Panel on class addresses hardships facing poor
By Emily Goodell
Published on Thursday, January 31, 2008
After Newsday rejected an article by history professor Annelise Orleck on the difficulties facing the nation's poor following Hurricane Katrina, an employee at the newspaper told Orleck, "I'm really sorry, but we've just been too sympathetic to the poor lately," Orleck said in a panel discussion on Wednesday afternoon. According to Orleck, these attitudes towards the poor in the media make it difficult to raise awareness and promote funding for assistance programs.
Orleck, one of three professors who spoke on the panel, titled "Class and Racial Divisions: Challenges and Oppurtunities," advocated government funding of programs to help the poor.
"I think we have so thoroughly been imbued with the idea that government is bad that we find it hard to accept that it can be effective," she said.
Sociology professor Deborah King spoke about the problem of home ownership for racial and ethnic minorities in the face of the subprime lending crisis. King said the policies undertaken by the Bush administration to promote housing ownership among impoverished groups encouraged predatory lending practices in the long run, which aggravated the problem.
"We're all quite familiar with the housing bust and the rapid, rampant foreclosure happening across the country." she said.
The lending crisis hurt minority communities more than other communities, King added.
"Even when we hold class constant, racial and ethnic minorities were more likely to be subject to predatory lending," she said
Anthropology professor Lourdes Gutierrez Najera discussed the problems faced by farm workers in the United States. These workers, 83 percent of whom are Latino, she said, receive much less governmental protection than workers in almost any other industry.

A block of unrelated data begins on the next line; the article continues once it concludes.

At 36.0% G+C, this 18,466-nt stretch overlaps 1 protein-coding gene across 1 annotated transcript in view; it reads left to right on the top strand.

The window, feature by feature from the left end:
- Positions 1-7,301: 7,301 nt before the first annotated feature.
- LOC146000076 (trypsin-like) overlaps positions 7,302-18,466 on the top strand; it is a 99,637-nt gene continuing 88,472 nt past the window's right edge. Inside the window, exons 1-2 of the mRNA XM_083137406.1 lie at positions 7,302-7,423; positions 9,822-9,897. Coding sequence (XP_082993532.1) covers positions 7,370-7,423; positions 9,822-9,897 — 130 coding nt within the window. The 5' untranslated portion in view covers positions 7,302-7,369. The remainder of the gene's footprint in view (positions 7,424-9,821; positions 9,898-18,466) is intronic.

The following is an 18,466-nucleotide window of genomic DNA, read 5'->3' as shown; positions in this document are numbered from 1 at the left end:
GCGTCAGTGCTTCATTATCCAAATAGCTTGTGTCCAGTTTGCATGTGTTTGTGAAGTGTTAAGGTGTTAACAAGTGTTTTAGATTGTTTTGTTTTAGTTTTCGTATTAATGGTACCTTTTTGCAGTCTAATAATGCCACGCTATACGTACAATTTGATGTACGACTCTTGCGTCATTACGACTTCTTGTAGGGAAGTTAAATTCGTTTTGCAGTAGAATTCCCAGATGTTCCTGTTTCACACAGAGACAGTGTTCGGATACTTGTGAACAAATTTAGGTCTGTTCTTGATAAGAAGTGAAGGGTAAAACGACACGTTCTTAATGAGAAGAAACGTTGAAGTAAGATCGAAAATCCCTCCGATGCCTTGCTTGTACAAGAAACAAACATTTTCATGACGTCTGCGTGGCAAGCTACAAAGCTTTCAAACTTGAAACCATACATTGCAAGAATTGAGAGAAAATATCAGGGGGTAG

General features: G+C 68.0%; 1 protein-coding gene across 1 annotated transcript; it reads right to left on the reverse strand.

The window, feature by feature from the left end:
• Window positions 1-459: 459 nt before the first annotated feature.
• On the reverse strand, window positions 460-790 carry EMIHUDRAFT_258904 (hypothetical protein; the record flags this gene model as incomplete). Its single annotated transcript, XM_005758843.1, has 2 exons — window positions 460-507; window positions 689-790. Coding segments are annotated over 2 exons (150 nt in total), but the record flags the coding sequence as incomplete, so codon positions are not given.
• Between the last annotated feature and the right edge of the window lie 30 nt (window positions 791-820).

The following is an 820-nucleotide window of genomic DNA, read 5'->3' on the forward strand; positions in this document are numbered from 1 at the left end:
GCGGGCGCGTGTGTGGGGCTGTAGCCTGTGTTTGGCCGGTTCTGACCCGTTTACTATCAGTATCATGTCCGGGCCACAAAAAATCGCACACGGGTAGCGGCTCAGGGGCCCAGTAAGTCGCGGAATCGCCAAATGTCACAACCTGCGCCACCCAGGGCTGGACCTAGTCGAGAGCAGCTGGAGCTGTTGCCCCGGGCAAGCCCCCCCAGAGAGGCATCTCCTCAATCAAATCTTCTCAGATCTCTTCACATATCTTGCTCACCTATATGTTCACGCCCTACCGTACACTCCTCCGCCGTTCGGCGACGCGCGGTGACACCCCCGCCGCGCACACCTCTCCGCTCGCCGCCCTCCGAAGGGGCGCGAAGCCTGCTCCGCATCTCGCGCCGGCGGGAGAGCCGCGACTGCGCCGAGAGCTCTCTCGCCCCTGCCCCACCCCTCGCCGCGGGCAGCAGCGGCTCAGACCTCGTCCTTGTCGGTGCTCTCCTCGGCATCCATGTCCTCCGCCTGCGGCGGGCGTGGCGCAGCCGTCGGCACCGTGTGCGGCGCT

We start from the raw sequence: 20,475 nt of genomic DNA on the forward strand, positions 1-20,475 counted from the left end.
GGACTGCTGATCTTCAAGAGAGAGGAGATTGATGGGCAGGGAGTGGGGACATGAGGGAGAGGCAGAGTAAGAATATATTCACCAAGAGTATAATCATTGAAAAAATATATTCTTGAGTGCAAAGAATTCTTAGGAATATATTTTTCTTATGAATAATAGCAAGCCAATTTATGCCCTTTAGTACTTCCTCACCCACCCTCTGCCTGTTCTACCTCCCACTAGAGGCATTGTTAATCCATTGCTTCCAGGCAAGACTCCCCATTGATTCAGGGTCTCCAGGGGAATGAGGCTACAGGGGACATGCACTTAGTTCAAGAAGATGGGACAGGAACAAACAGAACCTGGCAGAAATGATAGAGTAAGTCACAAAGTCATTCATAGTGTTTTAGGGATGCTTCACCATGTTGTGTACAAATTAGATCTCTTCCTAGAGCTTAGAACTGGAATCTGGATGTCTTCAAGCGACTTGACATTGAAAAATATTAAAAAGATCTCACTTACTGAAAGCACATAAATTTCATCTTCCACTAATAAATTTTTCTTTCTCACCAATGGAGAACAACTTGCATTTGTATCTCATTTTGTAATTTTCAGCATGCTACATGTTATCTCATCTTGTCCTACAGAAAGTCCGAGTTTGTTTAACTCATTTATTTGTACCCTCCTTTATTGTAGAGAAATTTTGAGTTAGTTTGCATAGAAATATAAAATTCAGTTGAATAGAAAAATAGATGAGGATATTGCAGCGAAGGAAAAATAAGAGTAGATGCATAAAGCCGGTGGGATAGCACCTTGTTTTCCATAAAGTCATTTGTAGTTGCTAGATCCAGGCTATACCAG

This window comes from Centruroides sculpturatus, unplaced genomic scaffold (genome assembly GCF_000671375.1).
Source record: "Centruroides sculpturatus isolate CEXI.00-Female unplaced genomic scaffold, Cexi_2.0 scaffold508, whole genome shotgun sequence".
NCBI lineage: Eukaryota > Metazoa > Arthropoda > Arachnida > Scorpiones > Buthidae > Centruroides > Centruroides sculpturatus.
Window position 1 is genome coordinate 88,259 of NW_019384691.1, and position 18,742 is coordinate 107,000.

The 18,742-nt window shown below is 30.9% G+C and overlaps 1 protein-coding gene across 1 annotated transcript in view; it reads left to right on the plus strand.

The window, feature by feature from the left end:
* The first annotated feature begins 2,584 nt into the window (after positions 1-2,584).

"Farmwork has been described as one of the most dangerous occupations in the United States," she said, adding that the life expectancy of a farmworker is 49 years, compared to 75 years for the average American.
Najera recalled growing up with her father, a farmworker who was exposed to pesticides every day. She noted that farmworkers are exposed to pesticides more than in any other occupation and that 90 percent of fungicides and 18 percent of insecticides are carcinogenic.
In spite of these dangers, Najera said there were few laws protecting farmworkers from harmful pesticides. When asked whether pesticide restrictions would be financially viable, Najera replied that "rather than seeing it as an issue that just pertains to these communities, we need to consider how it affects us, too."
The panelists agreed that activism was necessary for the government to take steps to fight poverty and discrimination.
"We need a concerted effort to promote equity and equality," King said. "It doesn't just happen spontaneously."
The panel was part of a series of events sponsored by the Rockefeller center in support of their 2008 theme "Class Divide." Peter Burns, a research associate at the Rockefeller center, moderated the event.